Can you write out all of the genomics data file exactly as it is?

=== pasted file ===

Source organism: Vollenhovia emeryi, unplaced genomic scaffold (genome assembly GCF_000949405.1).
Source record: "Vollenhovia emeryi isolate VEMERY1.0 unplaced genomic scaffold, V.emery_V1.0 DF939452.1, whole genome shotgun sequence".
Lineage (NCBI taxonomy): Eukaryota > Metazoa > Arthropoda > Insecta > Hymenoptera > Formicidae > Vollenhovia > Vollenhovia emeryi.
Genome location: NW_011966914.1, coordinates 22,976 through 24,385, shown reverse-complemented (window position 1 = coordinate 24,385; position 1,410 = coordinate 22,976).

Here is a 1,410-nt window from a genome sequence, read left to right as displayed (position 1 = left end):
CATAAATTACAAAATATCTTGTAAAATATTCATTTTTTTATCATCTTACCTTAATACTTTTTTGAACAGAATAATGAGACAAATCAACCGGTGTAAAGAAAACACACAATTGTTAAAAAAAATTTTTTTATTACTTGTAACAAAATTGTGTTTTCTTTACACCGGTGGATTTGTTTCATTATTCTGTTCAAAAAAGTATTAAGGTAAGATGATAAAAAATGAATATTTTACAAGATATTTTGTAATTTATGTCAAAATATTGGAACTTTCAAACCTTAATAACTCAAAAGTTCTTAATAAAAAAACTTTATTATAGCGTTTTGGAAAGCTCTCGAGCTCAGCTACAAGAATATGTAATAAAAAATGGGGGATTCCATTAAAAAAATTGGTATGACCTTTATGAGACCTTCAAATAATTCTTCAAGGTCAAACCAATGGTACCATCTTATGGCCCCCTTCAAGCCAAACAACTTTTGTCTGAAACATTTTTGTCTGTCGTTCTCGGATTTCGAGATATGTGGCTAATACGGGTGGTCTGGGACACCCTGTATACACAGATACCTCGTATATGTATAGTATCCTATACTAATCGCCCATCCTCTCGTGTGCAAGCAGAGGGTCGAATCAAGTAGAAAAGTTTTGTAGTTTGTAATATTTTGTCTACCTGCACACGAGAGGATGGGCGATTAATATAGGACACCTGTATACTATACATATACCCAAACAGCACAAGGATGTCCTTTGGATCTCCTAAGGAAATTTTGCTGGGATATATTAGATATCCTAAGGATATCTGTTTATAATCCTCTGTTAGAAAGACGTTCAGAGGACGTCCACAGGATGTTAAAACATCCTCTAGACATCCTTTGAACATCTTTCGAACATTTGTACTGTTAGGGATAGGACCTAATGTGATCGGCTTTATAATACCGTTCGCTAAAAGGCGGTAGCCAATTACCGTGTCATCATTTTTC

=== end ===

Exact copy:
Source organism: Vollenhovia emeryi, unplaced genomic scaffold (genome assembly GCF_000949405.1).
Source record: "Vollenhovia emeryi isolate VEMERY1.0 unplaced genomic scaffold, V.emery_V1.0 DF939452.1, whole genome shotgun sequence".
Lineage (NCBI taxonomy): Eukaryota > Metazoa > Arthropoda > Insecta > Hymenoptera > Formicidae > Vollenhovia > Vollenhovia emeryi.
Genome location: NW_011966914.1, coordinates 22,976 through 24,385, shown reverse-complemented (window position 1 = coordinate 24,385; position 1,410 = coordinate 22,976).

Here is a 1,410-nt window from a genome sequence, read left to right as displayed (position 1 = left end):
CATAAATTACAAAATATCTTGTAAAATATTCATTTTTTTATCATCTTACCTTAATACTTTTTTGAACAGAATAATGAGACAAATCAACCGGTGTAAAGAAAACACACAATTGTTAAAAAAAATTTTTTTATTACTTGTAACAAAATTGTGTTTTCTTTACACCGGTGGATTTGTTTCATTATTCTGTTCAAAAAAGTATTAAGGTAAGATGATAAAAAATGAATATTTTACAAGATATTTTGTAATTTATGTCAAAATATTGGAACTTTCAAACCTTAATAACTCAAAAGTTCTTAATAAAAAAACTTTATTATAGCGTTTTGGAAAGCTCTCGAGCTCAGCTACAAGAATATGTAATAAAAAATGGGGGATTCCATTAAAAAAATTGGTATGACCTTTATGAGACCTTCAAATAATTCTTCAAGGTCAAACCAATGGTACCATCTTATGGCCCCCTTCAAGCCAAACAACTTTTGTCTGAAACATTTTTGTCTGTCGTTCTCGGATTTCGAGATATGTGGCTAATACGGGTGGTCTGGGACACCCTGTATACACAGATACCTCGTATATGTATAGTATCCTATACTAATCGCCCATCCTCTCGTGTGCAAGCAGAGGGTCGAATCAAGTAGAAAAGTTTTGTAGTTTGTAATATTTTGTCTACCTGCACACGAGAGGATGGGCGATTAATATAGGACACCTGTATACTATACATATACCCAAACAGCACAAGGATGTCCTTTGGATCTCCTAAGGAAATTTTGCTGGGATATATTAGATATCCTAAGGATATCTGTTTATAATCCTCTGTTAGAAAGACGTTCAGAGGACGTCCACAGGATGTTAAAACATCCTCTAGACATCCTTTGAACATCTTTCGAACATTTGTACTGTTAGGGATAGGACCTAATGTGATCGGCTTTATAATACCGTTCGCTAAAAGGCGGTAGCCAATTACCGTGTCATCATTTTTC